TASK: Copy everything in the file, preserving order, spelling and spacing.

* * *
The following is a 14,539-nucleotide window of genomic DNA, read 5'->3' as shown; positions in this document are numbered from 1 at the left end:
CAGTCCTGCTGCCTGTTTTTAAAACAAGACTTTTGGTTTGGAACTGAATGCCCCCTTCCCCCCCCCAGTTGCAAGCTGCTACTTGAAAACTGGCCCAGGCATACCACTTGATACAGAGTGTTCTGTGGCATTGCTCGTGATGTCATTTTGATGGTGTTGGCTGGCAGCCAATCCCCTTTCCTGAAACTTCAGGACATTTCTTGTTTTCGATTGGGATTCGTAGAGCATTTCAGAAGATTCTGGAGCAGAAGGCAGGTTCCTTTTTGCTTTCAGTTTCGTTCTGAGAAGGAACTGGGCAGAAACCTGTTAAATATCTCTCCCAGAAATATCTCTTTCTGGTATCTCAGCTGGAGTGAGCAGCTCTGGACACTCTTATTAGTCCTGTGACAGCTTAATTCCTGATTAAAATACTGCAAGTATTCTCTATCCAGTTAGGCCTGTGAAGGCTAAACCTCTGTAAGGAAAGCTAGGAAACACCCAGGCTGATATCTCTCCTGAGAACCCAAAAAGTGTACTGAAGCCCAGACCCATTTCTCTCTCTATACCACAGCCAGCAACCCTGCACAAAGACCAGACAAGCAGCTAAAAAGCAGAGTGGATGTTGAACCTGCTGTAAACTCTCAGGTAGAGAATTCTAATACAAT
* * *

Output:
The following is a 14,539-nucleotide window of genomic DNA, read 5'->3' as shown; positions in this document are numbered from 1 at the left end:
CAGTCCTGCTGCCTGTTTTTAAAACAAGACTTTTGGTTTGGAACTGAATGCCCCCTTCCCCCCCCCAGTTGCAAGCTGCTACTTGAAAACTGGCCCAGGCATACCACTTGATACAGAGTGTTCTGTGGCATTGCTCGTGATGTCATTTTGATGGTGTTGGCTGGCAGCCAATCCCCTTTCCTGAAACTTCAGGACATTTCTTGTTTTCGATTGGGATTCGTAGAGCATTTCAGAAGATTCTGGAGCAGAAGGCAGGTTCCTTTTTGCTTTCAGTTTCGTTCTGAGAAGGAACTGGGCAGAAACCTGTTAAATATCTCTCCCAGAAATATCTCTTTCTGGTATCTCAGCTGGAGTGAGCAGCTCTGGACACTCTTATTAGTCCTGTGACAGCTTAATTCCTGATTAAAATACTGCAAGTATTCTCTATCCAGTTAGGCCTGTGAAGGCTAAACCTCTGTAAGGAAAGCTAGGAAACACCCAGGCTGATATCTCTCCTGAGAACCCAAAAAGTGTACTGAAGCCCAGACCCATTTCTCTCTCTATACCACAGCCAGCAACCCTGCACAAAGACCAGACAAGCAGCTAAAAAGCAGAGTGGATGTTGAACCTGCTGTAAACTCTCAGGTAGAGAATTCTAATACAAT